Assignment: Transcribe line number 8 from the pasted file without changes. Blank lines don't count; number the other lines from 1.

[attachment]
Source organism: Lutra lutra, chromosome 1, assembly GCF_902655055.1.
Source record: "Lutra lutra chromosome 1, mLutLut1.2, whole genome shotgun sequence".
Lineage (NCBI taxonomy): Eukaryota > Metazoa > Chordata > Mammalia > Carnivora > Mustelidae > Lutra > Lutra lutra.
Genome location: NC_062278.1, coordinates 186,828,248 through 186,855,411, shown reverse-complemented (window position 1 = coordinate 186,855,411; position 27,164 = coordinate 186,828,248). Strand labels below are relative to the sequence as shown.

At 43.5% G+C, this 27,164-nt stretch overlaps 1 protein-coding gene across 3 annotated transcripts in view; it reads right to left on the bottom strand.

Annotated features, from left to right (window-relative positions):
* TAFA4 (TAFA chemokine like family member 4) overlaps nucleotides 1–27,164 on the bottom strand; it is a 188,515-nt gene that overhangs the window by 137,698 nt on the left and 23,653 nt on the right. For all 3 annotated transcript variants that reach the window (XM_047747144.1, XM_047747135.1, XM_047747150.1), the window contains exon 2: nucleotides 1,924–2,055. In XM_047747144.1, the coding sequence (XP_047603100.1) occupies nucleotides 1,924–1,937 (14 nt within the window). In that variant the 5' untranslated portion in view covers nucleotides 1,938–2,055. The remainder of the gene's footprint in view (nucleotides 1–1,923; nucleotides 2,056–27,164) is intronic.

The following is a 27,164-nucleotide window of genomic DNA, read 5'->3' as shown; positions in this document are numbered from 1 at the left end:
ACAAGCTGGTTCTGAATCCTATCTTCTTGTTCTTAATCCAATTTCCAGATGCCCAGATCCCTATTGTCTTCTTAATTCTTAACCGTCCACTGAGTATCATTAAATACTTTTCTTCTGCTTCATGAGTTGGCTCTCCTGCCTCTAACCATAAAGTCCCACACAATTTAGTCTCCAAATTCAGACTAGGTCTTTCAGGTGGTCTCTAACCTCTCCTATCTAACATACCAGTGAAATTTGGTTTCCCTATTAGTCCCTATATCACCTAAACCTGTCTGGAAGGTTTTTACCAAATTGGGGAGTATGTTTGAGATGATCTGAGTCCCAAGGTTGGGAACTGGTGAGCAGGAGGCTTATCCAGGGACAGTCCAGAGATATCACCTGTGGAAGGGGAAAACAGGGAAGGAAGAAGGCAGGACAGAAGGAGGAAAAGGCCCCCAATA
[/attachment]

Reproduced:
The following is a 27,164-nucleotide window of genomic DNA, read 5'->3' as shown; positions in this document are numbered from 1 at the left end: